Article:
Never stop asking why
There are two different times that we look things up:
- When we are learning something new
- When we have a problem that needs fixing asap
When we’re students* we’re all in on learning. This is when we can take the time to learn things on a deeper level.
- by students, I mean anyone who is actively trying to learn something new, be them actual students, or learning something new on the side
Then there are times when reality sets in. We’re working on a project that has a deadline and something isn’t working. We need to find a solution, and it doesn’t matter how it works, all that matters is that it works!
One problem I see with students who are learning something new is that they’re often happy when something works. It doesn’t matter if they don’t know why it works, but they are happy that it works and that means it’s time to move on.
That’s acceptable when you’re under a deadline and you just need to push something out. In those cases, as long as it doesn’t break anything else, we can commit and move on and figure out the why later.
But for someone who’s trying to actively learn something new, you cannot do this.
The best students never do this
When I’m teaching in the classroom, the top students in my classes are always the ones who take the time to call me over and ask why something worked.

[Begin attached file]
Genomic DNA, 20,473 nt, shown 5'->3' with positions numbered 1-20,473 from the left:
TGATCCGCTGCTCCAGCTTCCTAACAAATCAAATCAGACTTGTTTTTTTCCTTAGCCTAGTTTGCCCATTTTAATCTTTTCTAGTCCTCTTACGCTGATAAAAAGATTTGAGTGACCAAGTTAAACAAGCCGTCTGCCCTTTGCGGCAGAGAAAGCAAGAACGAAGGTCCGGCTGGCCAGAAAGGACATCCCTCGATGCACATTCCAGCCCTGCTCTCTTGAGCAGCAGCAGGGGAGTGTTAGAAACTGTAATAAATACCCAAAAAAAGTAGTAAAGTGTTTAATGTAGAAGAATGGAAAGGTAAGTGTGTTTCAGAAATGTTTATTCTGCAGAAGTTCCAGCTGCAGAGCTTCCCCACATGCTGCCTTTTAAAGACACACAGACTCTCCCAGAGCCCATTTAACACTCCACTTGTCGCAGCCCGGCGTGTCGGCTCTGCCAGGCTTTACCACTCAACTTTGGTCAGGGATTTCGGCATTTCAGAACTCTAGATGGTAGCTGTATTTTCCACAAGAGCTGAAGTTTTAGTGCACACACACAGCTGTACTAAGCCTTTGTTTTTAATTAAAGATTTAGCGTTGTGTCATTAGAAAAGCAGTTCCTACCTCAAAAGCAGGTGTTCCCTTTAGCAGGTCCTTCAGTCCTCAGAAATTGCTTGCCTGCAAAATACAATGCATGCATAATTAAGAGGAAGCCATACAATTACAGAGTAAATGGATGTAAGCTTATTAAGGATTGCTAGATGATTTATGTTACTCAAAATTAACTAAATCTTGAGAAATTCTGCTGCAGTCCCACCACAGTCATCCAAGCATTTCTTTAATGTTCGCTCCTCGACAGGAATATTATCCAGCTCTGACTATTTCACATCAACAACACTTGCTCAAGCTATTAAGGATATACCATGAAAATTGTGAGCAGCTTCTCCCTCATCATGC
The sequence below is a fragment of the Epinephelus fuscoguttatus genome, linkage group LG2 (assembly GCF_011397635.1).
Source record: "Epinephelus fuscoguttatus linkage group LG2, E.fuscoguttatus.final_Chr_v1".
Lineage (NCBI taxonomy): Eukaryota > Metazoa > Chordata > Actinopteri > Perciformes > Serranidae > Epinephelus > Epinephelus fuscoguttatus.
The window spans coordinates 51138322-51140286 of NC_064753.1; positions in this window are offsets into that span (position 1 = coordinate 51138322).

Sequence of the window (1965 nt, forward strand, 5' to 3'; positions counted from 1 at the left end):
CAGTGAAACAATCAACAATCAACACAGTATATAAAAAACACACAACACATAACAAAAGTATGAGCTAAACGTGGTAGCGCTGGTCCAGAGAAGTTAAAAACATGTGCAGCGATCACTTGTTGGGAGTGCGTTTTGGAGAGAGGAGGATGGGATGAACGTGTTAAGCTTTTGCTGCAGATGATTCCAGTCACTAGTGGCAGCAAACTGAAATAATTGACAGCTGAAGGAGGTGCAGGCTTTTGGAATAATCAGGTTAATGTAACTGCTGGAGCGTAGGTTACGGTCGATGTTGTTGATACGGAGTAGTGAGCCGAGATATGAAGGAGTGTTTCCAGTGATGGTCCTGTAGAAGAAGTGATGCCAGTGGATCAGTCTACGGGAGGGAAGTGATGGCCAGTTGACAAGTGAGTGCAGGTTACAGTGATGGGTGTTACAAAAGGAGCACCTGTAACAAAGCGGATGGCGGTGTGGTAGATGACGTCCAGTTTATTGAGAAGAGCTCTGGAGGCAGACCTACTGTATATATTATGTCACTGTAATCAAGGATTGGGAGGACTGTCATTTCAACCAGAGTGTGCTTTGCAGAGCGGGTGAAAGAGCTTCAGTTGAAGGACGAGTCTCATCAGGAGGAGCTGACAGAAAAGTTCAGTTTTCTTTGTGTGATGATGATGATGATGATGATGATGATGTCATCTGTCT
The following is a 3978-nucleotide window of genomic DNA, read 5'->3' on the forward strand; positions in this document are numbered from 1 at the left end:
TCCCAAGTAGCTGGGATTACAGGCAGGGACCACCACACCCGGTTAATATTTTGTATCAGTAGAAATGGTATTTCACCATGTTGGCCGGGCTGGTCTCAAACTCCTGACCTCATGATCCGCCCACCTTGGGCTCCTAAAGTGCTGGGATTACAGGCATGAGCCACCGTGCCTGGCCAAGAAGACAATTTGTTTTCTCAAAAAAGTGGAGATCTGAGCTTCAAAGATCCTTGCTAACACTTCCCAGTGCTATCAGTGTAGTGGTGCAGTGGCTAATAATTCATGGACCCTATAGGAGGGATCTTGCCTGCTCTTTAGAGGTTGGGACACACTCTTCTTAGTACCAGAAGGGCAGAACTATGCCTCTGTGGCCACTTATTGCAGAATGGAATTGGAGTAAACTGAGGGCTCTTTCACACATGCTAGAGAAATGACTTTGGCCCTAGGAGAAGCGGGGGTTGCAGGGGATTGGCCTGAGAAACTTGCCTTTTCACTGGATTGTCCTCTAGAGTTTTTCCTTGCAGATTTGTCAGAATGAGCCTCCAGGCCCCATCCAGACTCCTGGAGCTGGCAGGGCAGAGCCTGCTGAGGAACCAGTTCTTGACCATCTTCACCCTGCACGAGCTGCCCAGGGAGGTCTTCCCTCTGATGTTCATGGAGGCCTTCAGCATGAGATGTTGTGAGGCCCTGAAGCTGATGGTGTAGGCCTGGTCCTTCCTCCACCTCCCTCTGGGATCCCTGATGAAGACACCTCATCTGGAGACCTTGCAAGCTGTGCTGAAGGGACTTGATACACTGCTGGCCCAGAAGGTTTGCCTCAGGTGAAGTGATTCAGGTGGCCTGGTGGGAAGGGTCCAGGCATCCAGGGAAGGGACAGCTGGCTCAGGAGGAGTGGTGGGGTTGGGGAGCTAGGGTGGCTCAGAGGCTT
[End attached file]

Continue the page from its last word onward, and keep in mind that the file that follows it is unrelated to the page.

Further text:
They’ll have found some code online, or they’re following a Photoshop tutorial to get a specific look on an image, and everything works as it’s supposed to work, but they have no idea why it worked, so they call me over.
This is so important.
By asking “why?” any time you don’t fully understand something, you are opening the door to learning more.
And I know that not everyone has a teacher walking around the classroom whose literal job is to answer your questions. That doesn’t give you an out though, it simply means that you have a little more work to do.
Asking the right questions is important!
While asking “why” is the first step, the next step is asking high-value questions instead of “why does this work”.
You might do some research and find the answer you’re looking for and you are golden, but that isn’t always the case.
Sometimes, you will reach out to someone or post a question on StackExchange, and in those cases, you need to go out of your way to ask a high-value question.
These are questions that extract maximum value.
They extract maximum value by not only asking how to fix that one very specific problem you are having but asking finding out what is causing that problem in the first place.
Being able to ask high-value questions is a crazy useful skill, and if it’s something that you aren’t too sure about, I’ve created a short ebook that goes over how to start formulating better questions!
Whatever you do, never stop asking questions
It doesn’t matter what you’re working on, keep asking questions. The more you ask, the better. Question not only why something does work, but if you aren’t super confident in what is happening, also question why something does work.
If you want to be good at all this front-end stuff, it’s not just a matter of getting things to work, but it’s a matter of understanding how they work so that you can keep using it and start writing code with confidence!